Graphene racks up the charge
25 September 2008
Researchers in the US have used graphene, sheets of carbon that are just one atom thick, to improve the performance of energy-storage devices which could supersede batteries in electric cars.
Rod Ruoff and colleagues at the University of Texas at Austin say the vast surface area of graphene can be exploited to store greater amounts of charge in an ultracapacitor - a device that combines the advantages of a capacitor and a battery.1
Batteries store and release chemical energy slowly and are apt to degrade over time - but they can pack in huge amounts of charge. Traditional capacitors, meanwhile, soak up and release electrical charge in rapid bursts - useful when starting power-hungry engines - but can't store much of it. Ultracapacitors have a storage capacity many thousands of times greater than conventional capacitors, though they need to improve still further to rival battery storage.
'If we could get the energy density of an ultracapacitor to the level of a lead acid battery this would be a massive step forward - and maybe graphene could do this,' says Ruoff.
A model of charged graphene with oppositely charged ions (represented by ping pong balls), which occurs in an ultracapacitor
© Rod Ruoff
Ultracapacitors work by suspending electrodes with high surface area - such as highly porous carbon - in an electrolyte. When the electrode is charged with ions or electrons, the electrolyte polarises so that oppositely-charged ions nestle against the electrode surface, producing a highly dense electrical charge within the electrode.
'Because graphene has such a high surface area, if all of it were available to polarise the electrolyte the amount of charge we could dump on it would be very high,' says Ruoff. The researchers used a previously developed technique to make chemically modified sheets of graphene - starting with graphite oxide, shaving it into thin strips, and then chemically reducing the oxide to create carbon sheets one atom thick possessing a small amount of oxygen, hydrogen and nitrogen. The flexible sheets are then mixed with an electrolyte such as potassium hydroxide. They wrap themselves around the electrolyte, forming a close association.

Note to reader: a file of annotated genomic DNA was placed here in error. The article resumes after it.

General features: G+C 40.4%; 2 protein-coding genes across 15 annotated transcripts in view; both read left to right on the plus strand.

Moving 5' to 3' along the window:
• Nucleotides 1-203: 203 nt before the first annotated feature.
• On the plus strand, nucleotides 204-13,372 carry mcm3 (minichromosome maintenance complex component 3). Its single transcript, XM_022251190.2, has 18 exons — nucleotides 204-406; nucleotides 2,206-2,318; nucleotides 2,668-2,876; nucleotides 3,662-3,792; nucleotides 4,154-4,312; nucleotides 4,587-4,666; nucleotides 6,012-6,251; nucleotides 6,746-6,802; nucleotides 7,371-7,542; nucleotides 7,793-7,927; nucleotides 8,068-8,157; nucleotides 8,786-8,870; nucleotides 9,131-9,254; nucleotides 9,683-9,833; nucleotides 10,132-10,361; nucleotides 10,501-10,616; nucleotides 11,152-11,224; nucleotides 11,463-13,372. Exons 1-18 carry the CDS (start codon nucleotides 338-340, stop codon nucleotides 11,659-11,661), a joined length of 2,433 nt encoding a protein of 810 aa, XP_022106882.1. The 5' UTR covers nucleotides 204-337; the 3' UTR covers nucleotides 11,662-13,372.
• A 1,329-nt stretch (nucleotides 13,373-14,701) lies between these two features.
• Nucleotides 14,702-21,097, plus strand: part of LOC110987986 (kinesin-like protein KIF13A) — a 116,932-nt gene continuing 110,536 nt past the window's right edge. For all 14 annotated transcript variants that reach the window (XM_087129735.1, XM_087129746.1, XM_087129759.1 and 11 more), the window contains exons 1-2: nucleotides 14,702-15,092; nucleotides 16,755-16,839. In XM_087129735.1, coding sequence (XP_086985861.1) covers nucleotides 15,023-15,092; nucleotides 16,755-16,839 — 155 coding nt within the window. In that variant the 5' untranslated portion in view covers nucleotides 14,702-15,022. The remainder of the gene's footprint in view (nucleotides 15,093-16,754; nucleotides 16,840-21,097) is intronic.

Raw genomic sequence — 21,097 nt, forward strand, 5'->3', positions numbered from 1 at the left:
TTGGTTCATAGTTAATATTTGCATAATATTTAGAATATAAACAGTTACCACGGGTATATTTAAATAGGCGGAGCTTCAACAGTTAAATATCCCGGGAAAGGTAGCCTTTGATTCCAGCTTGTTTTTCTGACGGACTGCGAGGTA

In this way the US team made an ultracapacitor that could store 135 farads per gram of material, comparable to good current ultracapacitors. Ruoff says theoretical predictions suggest graphene's ability to store electrical charge could be about double that of current commercially used materials.
There has been a flurry of interest recently in the use of carbon nanotubes as electrode materials for ultracapacitors, but Ruoff believes that graphene could have the edge over these materials. 'With nanotubes much of the inner surface area can remain inaccessible to the electrolyte,' he says.
One recent exotic example of an ultracapacitor based on carbon nanotubes has been described by researchers in China, who attached highly porous clumps of manganese oxide ions onto stalks of carbon nanotubes protruding from a metal foil. The high porosity of the manganese oxide allows it to harbour a high density of ions, enabling the structure to hold around twice as much charge as conventional ultracapacitors.2
Mike Barnes, who works with ultracapacitors at the University of Manchester in the UK, is impressed by Ruoff's modified graphene device. 'The system they are using seems to give very competitive results even at this early stage of the research process,' he comments.
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1 MD Stoller et al., Nano Lett., 2008, DOI: 10.1021/nl802558y
2 H Zhang et al., Nano Lett., 2008, 8, 9, 2264. DOI: 10.1021nl/800925j
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